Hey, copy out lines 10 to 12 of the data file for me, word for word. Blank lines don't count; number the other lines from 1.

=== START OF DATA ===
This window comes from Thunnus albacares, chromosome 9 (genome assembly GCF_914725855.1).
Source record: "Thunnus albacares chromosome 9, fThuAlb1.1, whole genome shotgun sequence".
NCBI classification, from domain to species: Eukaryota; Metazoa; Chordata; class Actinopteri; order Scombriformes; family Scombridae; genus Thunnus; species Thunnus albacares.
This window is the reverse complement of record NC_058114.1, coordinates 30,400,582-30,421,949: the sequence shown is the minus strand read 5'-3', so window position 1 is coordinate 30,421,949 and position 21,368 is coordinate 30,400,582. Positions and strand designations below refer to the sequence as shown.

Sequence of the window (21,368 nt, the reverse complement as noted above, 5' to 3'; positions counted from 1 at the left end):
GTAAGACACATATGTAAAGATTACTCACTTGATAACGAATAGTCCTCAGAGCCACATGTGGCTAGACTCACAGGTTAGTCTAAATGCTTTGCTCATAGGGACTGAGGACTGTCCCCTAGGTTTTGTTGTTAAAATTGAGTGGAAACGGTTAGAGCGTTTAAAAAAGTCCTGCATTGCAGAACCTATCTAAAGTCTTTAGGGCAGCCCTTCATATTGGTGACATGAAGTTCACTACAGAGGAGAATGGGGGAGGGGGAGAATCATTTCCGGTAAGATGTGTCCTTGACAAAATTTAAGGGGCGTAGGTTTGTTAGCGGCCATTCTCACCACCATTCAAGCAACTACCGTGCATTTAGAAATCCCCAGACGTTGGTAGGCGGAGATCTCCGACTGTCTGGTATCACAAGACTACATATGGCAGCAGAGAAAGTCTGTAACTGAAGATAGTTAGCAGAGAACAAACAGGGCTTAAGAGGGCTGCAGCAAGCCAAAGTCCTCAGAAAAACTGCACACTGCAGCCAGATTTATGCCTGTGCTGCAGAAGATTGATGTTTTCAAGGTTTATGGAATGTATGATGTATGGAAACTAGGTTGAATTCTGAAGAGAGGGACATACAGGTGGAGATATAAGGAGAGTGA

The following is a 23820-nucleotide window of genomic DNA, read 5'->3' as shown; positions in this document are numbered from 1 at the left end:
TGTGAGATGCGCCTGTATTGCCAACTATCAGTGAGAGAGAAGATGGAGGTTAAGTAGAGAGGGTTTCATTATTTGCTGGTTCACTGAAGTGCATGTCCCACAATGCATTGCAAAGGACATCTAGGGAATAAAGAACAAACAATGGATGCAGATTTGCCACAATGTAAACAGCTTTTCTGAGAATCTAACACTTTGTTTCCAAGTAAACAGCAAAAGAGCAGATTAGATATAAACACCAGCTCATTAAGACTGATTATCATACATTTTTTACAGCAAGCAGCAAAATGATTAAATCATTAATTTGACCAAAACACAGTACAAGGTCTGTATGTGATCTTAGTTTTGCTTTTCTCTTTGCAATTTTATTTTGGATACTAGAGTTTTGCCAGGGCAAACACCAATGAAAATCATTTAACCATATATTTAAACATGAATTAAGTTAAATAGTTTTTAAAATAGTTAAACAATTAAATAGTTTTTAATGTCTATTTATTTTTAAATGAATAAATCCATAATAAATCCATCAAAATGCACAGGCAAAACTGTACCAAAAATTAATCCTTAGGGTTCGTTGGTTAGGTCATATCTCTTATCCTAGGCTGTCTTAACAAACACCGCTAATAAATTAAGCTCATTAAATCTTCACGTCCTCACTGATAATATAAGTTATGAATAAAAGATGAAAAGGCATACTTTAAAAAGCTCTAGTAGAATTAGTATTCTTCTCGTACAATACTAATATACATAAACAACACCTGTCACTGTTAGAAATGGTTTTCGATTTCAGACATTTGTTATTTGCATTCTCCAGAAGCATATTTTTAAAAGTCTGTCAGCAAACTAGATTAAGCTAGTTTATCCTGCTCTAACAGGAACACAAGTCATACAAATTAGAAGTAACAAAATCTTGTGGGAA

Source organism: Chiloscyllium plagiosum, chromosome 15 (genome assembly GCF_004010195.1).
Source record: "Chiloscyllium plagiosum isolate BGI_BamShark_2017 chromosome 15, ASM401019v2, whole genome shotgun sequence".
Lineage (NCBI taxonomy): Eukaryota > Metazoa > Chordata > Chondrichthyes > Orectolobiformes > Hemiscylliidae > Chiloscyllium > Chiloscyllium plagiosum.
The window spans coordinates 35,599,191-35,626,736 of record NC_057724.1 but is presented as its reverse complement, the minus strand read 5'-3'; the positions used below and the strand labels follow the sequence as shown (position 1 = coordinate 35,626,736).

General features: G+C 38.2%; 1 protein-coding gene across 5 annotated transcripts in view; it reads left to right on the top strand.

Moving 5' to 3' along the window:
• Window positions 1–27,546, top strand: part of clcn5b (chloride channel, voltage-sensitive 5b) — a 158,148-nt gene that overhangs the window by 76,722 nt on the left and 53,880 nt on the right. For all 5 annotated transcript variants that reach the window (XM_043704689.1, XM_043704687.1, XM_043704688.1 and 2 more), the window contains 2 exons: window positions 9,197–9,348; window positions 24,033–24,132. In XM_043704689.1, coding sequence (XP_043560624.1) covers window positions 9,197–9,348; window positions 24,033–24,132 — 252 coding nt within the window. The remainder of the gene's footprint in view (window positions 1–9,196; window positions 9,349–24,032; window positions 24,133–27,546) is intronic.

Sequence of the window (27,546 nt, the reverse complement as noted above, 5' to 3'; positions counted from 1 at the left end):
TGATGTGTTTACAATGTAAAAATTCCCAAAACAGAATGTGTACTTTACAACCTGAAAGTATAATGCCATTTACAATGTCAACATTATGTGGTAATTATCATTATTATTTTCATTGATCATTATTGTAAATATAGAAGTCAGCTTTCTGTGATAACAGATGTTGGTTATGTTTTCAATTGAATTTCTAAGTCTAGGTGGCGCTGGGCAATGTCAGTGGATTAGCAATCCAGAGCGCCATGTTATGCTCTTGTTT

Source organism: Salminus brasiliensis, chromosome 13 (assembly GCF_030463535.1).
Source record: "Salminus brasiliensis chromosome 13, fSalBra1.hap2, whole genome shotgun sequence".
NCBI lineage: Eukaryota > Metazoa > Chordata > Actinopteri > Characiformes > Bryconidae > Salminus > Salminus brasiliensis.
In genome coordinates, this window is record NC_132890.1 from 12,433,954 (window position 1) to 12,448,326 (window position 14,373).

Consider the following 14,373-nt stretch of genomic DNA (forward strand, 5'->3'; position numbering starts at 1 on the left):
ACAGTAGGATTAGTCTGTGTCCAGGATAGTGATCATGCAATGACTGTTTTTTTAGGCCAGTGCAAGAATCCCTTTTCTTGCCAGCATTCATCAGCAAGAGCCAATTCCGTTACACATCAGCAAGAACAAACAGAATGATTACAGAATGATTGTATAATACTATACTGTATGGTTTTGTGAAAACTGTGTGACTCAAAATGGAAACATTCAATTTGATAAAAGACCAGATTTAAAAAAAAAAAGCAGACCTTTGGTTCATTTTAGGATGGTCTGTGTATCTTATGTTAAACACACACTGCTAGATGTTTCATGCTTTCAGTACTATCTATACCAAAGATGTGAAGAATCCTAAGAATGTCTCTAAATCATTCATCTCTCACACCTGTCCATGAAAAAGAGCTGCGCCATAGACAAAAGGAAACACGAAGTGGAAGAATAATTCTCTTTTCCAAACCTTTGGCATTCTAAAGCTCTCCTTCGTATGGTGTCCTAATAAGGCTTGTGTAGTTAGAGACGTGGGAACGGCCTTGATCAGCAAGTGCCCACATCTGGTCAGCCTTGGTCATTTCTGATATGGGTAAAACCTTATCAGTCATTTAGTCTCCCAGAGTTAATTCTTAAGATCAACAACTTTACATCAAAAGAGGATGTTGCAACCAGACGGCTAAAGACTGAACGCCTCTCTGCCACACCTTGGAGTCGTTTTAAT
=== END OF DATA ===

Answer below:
Source record: "Chiloscyllium plagiosum isolate BGI_BamShark_2017 chromosome 15, ASM401019v2, whole genome shotgun sequence".
Lineage (NCBI taxonomy): Eukaryota > Metazoa > Chordata > Chondrichthyes > Orectolobiformes > Hemiscylliidae > Chiloscyllium > Chiloscyllium plagiosum.
The window spans coordinates 35,599,191-35,626,736 of record NC_057724.1 but is presented as its reverse complement, the minus strand read 5'-3'; the positions used below and the strand labels follow the sequence as shown (position 1 = coordinate 35,626,736).